• Risk assessment and management: ISO 27001 requires organisations to identify and assess the risks to their information assets and implement appropriate controls to mitigate or manage those risks. This proactive approach can help prevent data breaches before they occur.
  • Policies and procedures: ISO 27001 requires to establish and maintain policies and procedures for information security management. This includes defining roles and responsibilities, implementing access controls, and ensuring data confidentiality, integrity, and availability.
  • Employee awareness and training: ISO 27001 requires providing information security awareness training to their employees, contractors, and third-party service providers. This can help ensure that everyone in the organisation understands their role in protecting sensitive information.
  • Incident response planning: ISO 27001 requires developing and maintaining an incident response plan to detect, respond to, and recover from information security incidents. This can help minimise the impact of a data breach if one does occur.
  • Continuous improvement: ISO 27001 also requires to continually monitor and review their information security management system and make improvements as necessary. This can help ensure that the organisation stays up-to-date with the latest threats and vulnerabilities and remains proactive in its efforts to prevent data breaches.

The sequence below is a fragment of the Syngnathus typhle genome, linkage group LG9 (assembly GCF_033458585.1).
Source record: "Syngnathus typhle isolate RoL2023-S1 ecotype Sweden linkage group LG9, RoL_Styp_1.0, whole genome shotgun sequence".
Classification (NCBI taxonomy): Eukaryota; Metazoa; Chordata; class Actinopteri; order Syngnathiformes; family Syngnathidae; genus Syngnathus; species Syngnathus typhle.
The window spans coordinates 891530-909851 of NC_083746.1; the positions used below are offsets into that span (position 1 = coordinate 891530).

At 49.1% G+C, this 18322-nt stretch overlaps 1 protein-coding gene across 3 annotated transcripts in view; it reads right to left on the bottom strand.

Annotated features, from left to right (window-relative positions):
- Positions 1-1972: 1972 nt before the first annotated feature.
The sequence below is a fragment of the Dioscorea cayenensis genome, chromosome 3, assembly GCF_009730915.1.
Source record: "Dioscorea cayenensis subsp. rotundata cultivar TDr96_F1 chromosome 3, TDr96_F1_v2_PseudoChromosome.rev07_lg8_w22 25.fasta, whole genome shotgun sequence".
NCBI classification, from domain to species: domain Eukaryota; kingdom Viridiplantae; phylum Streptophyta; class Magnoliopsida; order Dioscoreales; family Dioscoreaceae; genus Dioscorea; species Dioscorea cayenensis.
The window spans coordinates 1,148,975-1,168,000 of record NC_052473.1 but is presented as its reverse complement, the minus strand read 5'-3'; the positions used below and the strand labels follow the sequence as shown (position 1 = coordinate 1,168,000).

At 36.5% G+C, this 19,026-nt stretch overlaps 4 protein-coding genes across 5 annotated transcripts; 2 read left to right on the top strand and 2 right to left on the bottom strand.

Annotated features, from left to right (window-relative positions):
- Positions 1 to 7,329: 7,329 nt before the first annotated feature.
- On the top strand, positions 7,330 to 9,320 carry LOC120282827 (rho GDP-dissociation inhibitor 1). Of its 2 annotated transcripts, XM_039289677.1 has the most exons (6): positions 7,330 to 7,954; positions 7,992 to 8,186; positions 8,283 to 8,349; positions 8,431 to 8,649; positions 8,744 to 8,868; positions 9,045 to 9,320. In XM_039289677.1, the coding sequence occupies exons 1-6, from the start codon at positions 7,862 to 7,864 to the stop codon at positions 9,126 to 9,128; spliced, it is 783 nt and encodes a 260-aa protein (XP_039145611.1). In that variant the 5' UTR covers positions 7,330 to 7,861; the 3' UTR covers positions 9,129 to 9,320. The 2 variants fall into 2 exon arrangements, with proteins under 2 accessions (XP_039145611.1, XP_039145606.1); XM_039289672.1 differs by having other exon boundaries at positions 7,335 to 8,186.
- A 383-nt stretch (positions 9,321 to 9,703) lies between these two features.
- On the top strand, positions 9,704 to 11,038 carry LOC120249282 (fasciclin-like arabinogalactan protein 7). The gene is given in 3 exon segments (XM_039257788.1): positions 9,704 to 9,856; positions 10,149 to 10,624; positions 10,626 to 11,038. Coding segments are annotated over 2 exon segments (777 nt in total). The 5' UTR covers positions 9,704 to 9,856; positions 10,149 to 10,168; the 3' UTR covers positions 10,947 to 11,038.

Certify your company for ISO 27001 to ensure that your company is up to date with the latest InfoSec practices. Identify risks and achieve better compliance.

Book a call with us today and get started with ISO 27001 Certification.

Key Takeaway

Data breaches and cyberattacks can happen to anyone at any time. Companies especially have a responsibility to be prepared and safeguard the data of their customers to not only avoid financial losses but also uphold the company’s integrity.

Learning about data breaches is the first step, after which you can assess your company’s needs and implement the necessary security protocols.

DataGuard has the technology, expertise, and support to help you get ISO 27001 certified. Speak to our team for a free consultation today.